SUTTON BINGHAM RESERVOIR
WEATHER: a bright day with plenty of sunshine, no wind. Much cooler than of late. Temp 8 -10C
There were three elements to my birding today and all of them were short but sweet. I never went for my usual walk into Yeo Valley as I had a lot work to do in the office. So, element number one was a garden-watch, just before I went for my exercise walk through the village (element two).
My usual suspects arrived in regular intervals at my feeders, the Great Spotted Woodpecker returned for its second day. A new species in the garden today was House Sparrow, a group of four arrived and stole some seed from off the top of the fence where I left them. House Sparrows haven’t been in my garden since last January!!
this cheeky chappie was the first House Sparrow in my garden this autumn
My walk through the village constitutes the second part of my birding day, it takes me 26 minutes to walk 1.77 miles, I have been trying to walk the first mile in 15 minutes but haven’t achieved that yet, I was close, with a time of 15 mins and 12 seconds, the fastest yet. During the walk I saw a large flock of Common Starlings in the trees around the village green, they were all murmuring in the sunshine, quite noisy. I also saw House Sparrow, Collared Dove, Herring Gulls, Jackdaws, Rooks and Crows.
some Herring and Lesser BB Gulls at Sutton Bingham today
By mid-afternoon I was going stir crazy in the flat so Dawn and I went out to Sutton Bingham we arrived at 2:30pm. A cold breeze made you feel clever that you had wrapped up warmly, we parked in the car park by the causeway and walked into the small church yard. I was hoping for a species of crest, Firecrest to be precise, but nothing stirred or called.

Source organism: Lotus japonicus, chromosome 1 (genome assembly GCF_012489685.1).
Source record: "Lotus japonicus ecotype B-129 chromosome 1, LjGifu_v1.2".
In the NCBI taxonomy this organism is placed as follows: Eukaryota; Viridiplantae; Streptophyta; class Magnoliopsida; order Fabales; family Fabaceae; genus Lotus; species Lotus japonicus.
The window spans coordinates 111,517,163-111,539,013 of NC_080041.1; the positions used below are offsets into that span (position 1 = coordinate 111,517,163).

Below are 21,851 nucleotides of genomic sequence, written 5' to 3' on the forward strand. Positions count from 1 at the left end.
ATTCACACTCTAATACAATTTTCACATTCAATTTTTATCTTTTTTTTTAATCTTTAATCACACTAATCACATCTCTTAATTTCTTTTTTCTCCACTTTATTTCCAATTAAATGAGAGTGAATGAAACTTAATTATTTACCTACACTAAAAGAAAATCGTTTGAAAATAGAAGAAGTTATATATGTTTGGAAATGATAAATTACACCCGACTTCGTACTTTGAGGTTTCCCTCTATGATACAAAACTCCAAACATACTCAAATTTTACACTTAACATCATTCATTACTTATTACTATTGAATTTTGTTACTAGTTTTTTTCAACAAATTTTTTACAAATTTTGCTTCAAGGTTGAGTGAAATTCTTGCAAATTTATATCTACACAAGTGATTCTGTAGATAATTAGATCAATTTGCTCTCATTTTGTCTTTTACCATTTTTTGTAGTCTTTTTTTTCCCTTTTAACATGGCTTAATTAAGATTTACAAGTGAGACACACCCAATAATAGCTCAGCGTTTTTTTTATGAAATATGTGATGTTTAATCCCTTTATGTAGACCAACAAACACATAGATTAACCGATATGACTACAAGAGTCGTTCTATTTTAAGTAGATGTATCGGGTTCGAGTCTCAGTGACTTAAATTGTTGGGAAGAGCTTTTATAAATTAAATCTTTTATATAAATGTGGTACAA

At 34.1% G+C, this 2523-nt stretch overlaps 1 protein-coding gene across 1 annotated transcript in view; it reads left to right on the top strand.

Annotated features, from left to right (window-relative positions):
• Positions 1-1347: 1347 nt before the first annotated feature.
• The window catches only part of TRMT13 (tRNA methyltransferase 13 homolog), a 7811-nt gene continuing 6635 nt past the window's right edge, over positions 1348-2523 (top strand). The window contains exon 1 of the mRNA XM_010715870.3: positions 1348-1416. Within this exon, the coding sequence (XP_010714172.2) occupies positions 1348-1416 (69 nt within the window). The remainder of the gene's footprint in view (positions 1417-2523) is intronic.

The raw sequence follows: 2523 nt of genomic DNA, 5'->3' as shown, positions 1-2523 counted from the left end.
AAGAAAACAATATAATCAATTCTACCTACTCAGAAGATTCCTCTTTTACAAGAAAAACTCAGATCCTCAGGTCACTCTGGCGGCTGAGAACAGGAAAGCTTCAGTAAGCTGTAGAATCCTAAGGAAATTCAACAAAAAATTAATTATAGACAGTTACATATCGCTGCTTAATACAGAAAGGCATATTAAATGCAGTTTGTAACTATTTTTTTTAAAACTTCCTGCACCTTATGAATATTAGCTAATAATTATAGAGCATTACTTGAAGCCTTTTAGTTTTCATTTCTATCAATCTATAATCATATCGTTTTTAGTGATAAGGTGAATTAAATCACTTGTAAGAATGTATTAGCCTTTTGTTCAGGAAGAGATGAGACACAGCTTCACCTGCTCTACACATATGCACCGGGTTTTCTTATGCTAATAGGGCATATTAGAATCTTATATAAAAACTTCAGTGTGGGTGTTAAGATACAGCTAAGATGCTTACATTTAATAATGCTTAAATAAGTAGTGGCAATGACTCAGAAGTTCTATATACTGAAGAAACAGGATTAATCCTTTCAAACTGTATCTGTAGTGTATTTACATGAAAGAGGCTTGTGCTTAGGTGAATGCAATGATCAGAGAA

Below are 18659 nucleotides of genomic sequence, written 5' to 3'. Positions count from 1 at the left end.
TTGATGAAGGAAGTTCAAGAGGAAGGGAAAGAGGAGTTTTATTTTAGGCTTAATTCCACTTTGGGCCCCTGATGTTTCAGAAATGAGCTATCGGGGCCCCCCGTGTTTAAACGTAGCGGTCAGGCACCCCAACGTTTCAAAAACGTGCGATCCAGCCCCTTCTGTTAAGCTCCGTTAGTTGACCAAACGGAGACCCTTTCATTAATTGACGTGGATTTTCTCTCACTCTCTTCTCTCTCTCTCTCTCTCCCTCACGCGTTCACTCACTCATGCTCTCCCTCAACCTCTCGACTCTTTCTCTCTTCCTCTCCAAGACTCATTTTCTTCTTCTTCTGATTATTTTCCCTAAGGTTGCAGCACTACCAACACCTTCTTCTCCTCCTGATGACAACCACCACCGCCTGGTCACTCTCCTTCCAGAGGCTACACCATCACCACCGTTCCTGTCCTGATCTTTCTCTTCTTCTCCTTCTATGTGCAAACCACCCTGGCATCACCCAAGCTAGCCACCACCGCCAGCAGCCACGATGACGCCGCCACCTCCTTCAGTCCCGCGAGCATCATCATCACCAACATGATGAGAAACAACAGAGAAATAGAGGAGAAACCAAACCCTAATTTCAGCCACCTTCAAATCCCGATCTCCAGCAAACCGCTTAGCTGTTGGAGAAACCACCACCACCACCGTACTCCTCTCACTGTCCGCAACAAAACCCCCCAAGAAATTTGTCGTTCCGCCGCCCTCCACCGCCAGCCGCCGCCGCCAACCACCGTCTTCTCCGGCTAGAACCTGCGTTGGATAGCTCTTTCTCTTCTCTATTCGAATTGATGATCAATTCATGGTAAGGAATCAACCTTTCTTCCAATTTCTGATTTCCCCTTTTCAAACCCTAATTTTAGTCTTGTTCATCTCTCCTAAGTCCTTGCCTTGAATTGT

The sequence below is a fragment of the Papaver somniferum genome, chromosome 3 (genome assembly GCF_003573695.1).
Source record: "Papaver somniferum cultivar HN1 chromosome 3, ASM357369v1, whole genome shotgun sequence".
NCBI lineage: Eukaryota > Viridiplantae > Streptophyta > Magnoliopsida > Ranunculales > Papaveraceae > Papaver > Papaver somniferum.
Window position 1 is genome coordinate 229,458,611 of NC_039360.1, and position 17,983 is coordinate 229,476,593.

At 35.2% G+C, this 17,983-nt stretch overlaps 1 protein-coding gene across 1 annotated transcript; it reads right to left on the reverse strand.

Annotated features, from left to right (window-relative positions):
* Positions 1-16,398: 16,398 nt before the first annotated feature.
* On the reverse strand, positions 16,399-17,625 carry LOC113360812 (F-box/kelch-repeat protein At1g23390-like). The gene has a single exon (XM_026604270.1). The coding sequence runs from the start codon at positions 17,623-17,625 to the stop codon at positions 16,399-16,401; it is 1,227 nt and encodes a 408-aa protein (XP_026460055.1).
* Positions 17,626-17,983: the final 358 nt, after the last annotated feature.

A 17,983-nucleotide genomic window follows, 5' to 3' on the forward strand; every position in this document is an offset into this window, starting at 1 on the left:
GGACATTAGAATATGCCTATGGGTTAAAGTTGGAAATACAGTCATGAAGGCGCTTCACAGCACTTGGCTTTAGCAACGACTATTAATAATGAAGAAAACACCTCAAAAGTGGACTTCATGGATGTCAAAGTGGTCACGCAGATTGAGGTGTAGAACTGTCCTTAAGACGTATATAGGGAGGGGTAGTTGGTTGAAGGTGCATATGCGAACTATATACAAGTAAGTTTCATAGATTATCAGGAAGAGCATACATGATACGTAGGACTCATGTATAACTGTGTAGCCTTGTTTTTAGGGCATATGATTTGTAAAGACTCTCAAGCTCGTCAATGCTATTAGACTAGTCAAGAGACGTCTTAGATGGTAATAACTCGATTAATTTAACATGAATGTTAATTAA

We walked along the shore of the southern arm listing, Great Crested Grebe, Great Cormorant, Black-headed and Herring Gull and lots of corvids in the fields. Back at the causeway I stood and scoped the gulls for 30 minutes whilst Dawn drove into town to get a few things from the supermarket.
the southern arm of the reservoir
I added Moorhen, Mallard, Lesser Black-backed Gull, Pied Wagtail, Canada Goose, Eurasian Wigeon (10), Redwing and Fieldfare to the day list. I started to count the huge number of Black-headed Gulls that were present. I got up 440 when a new flock dropped in amongst them, the new flock probably doubled the existing number but I never restarted my count. A good estimate was 900 birds. Herring Gulls were much fewer and Lesser Black-backed Gulls were only 8.
view from the causeway
the local teenagers playing on their dingy
Dawn came back around 3:30pm I was glad to get back into the car, one day I will find a good bird at Sutton Bingham!!